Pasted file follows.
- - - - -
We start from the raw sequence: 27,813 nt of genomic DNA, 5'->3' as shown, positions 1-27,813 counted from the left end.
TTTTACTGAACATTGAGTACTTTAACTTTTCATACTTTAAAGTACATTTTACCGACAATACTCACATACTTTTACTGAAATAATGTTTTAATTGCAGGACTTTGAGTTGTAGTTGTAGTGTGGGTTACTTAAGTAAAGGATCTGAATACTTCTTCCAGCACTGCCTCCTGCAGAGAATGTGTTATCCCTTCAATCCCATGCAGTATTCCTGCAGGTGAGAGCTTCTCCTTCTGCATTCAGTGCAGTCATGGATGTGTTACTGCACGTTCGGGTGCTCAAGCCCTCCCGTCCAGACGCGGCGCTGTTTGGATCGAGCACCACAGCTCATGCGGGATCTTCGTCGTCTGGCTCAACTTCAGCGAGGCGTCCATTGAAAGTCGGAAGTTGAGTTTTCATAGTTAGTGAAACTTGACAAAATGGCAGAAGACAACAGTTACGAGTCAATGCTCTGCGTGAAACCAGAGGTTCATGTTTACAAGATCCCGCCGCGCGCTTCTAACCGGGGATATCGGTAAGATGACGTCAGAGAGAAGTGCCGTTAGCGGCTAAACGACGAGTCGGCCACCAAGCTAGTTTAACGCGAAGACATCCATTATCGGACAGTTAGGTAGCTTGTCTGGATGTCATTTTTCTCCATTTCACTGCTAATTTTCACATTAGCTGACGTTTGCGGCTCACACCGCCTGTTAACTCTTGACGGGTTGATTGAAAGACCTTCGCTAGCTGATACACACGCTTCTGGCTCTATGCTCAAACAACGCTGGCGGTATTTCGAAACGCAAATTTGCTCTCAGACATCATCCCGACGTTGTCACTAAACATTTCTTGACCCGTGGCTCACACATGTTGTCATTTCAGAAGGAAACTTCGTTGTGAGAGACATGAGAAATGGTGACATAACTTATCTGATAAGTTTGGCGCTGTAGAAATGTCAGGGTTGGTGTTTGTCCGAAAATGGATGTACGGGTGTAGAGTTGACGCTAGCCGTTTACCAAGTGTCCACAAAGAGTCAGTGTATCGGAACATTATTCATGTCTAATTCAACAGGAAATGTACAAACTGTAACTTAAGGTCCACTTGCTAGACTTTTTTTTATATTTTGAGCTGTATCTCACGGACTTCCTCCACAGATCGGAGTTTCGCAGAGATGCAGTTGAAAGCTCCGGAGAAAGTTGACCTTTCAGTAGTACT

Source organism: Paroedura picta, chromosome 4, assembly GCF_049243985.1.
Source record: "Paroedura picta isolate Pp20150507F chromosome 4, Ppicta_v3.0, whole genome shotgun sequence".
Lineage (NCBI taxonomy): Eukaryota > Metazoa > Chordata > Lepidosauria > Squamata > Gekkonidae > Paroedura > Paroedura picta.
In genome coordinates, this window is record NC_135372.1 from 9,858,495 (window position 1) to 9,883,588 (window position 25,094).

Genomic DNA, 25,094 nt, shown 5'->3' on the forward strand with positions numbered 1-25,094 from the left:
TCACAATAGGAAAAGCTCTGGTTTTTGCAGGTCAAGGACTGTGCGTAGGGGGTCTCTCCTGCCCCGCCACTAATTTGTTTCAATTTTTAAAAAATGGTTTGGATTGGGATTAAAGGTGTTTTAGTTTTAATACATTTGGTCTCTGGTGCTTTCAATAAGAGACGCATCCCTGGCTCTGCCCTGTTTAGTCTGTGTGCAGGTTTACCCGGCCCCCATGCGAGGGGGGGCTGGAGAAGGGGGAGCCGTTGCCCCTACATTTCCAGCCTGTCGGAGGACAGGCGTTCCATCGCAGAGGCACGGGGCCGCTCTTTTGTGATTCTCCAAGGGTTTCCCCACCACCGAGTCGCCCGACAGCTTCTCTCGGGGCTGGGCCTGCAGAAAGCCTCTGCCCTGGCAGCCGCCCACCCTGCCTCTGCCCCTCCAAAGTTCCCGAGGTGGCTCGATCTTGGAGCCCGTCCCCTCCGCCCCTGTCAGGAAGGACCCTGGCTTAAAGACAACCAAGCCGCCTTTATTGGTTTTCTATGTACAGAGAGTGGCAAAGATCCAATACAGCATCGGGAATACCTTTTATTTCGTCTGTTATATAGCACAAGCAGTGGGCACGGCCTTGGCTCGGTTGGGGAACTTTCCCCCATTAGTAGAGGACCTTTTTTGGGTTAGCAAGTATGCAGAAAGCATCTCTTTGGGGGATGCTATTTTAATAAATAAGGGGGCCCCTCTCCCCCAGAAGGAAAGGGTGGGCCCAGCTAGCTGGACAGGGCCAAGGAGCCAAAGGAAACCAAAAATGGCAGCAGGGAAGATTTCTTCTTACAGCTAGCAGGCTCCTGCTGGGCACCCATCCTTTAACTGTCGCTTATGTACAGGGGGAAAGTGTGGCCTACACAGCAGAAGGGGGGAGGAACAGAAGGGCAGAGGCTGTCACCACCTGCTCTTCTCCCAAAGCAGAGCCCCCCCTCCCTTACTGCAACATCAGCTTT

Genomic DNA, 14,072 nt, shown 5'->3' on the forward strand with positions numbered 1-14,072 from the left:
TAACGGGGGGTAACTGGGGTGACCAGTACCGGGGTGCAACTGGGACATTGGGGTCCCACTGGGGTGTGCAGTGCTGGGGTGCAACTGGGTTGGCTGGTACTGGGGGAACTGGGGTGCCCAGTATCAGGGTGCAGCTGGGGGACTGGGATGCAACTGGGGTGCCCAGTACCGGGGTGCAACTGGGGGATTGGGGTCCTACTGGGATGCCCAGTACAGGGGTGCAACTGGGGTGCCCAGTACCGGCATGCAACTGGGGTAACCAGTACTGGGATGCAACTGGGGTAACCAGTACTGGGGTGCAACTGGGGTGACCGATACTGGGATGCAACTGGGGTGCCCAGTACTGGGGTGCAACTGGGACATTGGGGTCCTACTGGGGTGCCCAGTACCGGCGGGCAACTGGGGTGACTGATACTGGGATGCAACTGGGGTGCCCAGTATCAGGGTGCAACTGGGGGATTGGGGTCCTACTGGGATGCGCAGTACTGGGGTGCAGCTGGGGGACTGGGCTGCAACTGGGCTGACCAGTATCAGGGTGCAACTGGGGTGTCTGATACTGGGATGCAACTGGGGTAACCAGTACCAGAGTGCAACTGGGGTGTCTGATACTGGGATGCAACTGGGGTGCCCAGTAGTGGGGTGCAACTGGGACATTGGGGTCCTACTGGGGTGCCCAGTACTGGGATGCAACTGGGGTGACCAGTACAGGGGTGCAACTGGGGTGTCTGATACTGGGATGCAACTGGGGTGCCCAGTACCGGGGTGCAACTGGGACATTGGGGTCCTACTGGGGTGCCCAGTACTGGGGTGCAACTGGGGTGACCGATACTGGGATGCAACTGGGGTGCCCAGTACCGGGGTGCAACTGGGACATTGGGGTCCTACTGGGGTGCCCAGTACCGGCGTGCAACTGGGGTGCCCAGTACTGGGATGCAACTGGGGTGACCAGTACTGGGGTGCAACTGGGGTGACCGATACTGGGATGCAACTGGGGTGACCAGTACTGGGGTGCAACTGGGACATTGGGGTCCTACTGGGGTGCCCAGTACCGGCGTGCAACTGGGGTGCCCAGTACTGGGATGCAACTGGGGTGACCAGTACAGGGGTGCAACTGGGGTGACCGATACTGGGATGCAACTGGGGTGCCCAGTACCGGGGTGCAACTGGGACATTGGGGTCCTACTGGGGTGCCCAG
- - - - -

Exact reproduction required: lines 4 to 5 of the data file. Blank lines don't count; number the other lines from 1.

Source record: "Paroedura picta isolate Pp20150507F chromosome 4, Ppicta_v3.0, whole genome shotgun sequence".
Lineage (NCBI taxonomy): Eukaryota > Metazoa > Chordata > Lepidosauria > Squamata > Gekkonidae > Paroedura > Paroedura picta.